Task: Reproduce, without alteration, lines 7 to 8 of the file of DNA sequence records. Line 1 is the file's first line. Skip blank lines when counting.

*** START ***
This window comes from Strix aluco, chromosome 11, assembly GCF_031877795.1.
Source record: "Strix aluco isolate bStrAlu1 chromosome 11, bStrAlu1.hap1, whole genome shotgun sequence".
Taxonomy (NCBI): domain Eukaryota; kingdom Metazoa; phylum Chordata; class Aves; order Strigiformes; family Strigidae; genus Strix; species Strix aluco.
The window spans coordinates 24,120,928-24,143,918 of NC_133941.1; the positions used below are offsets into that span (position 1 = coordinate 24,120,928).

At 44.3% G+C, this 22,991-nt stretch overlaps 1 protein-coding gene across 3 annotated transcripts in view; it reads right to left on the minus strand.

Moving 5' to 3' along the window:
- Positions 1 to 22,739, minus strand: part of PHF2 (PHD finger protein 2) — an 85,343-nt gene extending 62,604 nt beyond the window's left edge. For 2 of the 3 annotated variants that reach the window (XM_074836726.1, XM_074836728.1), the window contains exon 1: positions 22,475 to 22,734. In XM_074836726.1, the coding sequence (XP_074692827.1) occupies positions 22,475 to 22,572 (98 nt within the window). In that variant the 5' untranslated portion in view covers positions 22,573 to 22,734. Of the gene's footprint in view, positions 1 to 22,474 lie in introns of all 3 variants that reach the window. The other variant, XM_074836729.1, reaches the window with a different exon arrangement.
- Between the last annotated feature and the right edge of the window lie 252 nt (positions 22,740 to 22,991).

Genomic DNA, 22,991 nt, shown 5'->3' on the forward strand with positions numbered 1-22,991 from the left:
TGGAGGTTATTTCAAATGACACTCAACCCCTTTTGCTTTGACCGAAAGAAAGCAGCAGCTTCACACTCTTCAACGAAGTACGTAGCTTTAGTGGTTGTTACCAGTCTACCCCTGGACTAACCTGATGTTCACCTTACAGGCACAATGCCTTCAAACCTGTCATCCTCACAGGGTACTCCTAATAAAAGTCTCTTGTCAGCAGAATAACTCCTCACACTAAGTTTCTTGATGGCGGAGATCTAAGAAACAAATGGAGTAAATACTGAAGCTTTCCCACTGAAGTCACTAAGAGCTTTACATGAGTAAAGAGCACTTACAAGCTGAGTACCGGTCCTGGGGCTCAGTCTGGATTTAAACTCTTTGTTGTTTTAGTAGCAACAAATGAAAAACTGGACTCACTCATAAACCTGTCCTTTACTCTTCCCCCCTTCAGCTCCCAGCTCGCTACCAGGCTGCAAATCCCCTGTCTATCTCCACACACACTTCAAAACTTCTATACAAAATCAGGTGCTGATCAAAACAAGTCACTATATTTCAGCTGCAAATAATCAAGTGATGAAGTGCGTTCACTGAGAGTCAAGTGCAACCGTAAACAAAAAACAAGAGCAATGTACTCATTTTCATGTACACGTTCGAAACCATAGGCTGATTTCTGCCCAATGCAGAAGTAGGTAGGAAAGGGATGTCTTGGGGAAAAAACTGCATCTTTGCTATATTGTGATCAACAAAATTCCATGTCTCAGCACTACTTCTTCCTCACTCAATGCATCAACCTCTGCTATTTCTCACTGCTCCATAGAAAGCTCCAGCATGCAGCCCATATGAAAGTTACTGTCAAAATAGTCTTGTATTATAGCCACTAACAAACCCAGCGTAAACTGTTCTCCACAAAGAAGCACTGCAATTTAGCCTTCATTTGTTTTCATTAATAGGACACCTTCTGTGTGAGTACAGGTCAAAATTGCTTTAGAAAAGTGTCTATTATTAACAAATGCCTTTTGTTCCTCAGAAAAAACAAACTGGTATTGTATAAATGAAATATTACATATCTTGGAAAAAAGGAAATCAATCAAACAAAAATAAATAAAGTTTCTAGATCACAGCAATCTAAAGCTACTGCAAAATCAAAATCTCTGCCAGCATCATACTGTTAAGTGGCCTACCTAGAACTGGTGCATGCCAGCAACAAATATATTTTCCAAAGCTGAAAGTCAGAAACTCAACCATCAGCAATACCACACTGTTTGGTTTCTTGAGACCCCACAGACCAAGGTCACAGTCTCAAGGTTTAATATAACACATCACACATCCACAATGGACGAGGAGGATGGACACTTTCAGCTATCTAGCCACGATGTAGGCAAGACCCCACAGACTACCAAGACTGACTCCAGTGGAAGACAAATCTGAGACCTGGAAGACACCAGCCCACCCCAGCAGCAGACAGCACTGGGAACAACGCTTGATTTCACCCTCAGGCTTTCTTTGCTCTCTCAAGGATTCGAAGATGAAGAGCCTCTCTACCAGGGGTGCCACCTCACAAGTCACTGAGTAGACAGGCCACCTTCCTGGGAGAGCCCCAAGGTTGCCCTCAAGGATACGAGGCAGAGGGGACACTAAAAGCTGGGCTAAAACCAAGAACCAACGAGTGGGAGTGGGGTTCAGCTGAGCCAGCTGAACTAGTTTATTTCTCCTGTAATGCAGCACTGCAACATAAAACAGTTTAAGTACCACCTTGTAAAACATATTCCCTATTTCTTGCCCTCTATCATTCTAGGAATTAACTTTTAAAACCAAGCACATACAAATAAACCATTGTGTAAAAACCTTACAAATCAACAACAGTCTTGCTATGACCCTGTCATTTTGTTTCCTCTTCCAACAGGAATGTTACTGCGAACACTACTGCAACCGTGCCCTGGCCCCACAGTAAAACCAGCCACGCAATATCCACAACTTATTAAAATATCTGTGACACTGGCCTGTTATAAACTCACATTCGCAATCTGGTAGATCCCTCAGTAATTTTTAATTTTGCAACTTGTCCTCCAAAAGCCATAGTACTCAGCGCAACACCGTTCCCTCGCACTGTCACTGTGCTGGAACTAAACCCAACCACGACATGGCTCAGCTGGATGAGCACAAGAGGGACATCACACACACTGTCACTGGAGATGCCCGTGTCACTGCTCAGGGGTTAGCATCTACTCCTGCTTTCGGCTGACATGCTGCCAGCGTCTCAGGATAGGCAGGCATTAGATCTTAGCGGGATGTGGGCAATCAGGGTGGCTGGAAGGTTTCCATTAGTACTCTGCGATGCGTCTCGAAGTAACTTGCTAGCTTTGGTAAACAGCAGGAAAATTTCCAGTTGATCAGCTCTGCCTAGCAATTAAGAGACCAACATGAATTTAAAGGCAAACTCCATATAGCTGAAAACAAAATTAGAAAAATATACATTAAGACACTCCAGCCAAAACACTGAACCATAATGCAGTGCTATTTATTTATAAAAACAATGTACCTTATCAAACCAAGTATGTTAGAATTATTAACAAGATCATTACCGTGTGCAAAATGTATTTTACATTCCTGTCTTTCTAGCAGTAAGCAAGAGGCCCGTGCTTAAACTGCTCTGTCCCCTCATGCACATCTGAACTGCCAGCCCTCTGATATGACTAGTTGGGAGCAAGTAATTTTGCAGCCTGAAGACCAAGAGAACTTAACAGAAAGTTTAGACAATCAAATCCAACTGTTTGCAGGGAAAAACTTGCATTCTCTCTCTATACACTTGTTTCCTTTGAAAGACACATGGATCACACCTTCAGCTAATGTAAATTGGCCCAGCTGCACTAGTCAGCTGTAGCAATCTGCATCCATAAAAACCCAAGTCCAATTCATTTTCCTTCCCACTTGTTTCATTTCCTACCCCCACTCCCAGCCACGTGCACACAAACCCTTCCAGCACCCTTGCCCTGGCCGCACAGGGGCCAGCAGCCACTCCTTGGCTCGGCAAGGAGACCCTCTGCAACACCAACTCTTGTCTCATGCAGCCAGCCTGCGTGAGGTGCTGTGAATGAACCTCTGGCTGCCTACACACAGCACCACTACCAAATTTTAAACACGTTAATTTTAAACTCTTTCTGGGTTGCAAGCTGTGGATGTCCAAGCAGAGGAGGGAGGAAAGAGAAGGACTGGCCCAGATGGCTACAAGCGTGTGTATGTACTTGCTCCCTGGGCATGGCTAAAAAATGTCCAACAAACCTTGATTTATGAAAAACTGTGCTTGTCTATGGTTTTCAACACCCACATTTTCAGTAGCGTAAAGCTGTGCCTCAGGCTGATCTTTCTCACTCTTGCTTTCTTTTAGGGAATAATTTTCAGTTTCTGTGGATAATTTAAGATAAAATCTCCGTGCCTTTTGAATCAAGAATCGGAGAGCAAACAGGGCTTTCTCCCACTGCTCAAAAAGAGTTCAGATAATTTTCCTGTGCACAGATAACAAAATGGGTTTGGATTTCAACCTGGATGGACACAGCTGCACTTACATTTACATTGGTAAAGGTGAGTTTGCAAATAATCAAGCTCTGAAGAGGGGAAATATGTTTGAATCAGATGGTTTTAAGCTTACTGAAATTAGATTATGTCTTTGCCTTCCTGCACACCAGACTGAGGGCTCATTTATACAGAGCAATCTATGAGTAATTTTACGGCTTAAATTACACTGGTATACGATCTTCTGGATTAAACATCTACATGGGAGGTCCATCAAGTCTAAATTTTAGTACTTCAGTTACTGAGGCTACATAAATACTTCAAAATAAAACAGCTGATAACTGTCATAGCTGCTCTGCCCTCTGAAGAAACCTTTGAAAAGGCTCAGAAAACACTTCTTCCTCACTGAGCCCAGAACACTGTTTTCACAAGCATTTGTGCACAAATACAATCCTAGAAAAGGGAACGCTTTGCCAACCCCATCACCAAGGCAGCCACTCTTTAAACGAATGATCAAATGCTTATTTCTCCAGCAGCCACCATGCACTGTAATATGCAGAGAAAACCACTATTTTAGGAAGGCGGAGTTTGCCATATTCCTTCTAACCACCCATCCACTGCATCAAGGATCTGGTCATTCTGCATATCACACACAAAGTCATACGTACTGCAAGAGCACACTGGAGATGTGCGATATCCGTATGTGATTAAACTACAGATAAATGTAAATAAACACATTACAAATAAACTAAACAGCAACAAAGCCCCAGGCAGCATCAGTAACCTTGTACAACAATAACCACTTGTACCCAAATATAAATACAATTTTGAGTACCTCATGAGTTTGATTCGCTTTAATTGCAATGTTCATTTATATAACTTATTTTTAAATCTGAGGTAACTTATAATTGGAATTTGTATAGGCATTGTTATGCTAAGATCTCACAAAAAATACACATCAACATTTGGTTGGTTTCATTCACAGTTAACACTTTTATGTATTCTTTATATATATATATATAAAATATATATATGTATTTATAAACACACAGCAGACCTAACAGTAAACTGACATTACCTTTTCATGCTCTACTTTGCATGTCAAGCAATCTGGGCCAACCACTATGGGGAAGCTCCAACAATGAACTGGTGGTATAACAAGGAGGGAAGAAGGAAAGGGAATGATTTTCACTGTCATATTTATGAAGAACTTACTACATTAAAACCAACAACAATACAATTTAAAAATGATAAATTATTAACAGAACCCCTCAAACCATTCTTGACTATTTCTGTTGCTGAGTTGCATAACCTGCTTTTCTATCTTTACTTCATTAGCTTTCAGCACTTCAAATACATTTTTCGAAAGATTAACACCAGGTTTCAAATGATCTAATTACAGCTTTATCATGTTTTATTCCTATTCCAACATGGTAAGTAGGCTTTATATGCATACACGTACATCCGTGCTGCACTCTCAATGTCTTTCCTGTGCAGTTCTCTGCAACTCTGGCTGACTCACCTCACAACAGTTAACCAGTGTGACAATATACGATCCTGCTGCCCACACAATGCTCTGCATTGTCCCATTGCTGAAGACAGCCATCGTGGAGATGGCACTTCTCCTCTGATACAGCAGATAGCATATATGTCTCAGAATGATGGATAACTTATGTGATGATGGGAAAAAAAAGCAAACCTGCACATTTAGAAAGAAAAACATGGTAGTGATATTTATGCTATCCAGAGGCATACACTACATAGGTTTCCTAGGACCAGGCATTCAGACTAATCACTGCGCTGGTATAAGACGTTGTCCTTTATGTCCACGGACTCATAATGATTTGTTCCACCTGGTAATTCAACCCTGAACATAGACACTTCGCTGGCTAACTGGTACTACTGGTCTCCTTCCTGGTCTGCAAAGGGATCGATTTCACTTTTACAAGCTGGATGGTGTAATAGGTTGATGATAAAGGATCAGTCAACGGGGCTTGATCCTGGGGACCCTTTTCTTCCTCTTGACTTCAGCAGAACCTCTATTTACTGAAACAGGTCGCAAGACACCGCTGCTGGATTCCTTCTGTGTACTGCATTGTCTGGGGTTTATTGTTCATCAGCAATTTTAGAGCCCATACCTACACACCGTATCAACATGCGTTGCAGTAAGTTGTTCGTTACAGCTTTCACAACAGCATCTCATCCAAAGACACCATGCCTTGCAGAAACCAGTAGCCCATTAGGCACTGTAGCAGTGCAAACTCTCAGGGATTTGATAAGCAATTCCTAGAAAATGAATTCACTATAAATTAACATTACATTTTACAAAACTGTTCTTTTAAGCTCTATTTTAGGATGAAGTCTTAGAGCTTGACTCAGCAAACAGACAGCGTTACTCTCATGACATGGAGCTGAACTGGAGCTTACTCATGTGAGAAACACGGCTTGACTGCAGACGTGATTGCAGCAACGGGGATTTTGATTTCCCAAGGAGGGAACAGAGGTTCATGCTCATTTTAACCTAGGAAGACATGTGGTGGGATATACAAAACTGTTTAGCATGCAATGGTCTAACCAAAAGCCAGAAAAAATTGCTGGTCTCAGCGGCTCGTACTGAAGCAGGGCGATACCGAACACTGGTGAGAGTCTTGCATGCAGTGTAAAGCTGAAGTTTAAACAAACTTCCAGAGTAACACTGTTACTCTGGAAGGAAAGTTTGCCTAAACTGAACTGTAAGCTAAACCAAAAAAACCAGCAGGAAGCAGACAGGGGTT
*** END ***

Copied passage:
- Positions 1 to 22,739, minus strand: part of PHF2 (PHD finger protein 2) — an 85,343-nt gene extending 62,604 nt beyond the window's left edge. For 2 of the 3 annotated variants that reach the window (XM_074836726.1, XM_074836728.1), the window contains exon 1: positions 22,475 to 22,734. In XM_074836726.1, the coding sequence (XP_074692827.1) occupies positions 22,475 to 22,572 (98 nt within the window). In that variant the 5' untranslated portion in view covers positions 22,573 to 22,734. Of the gene's footprint in view, positions 1 to 22,474 lie in introns of all 3 variants that reach the window. The other variant, XM_074836729.1, reaches the window with a different exon arrangement.
- Between the last annotated feature and the right edge of the window lie 252 nt (positions 22,740 to 22,991).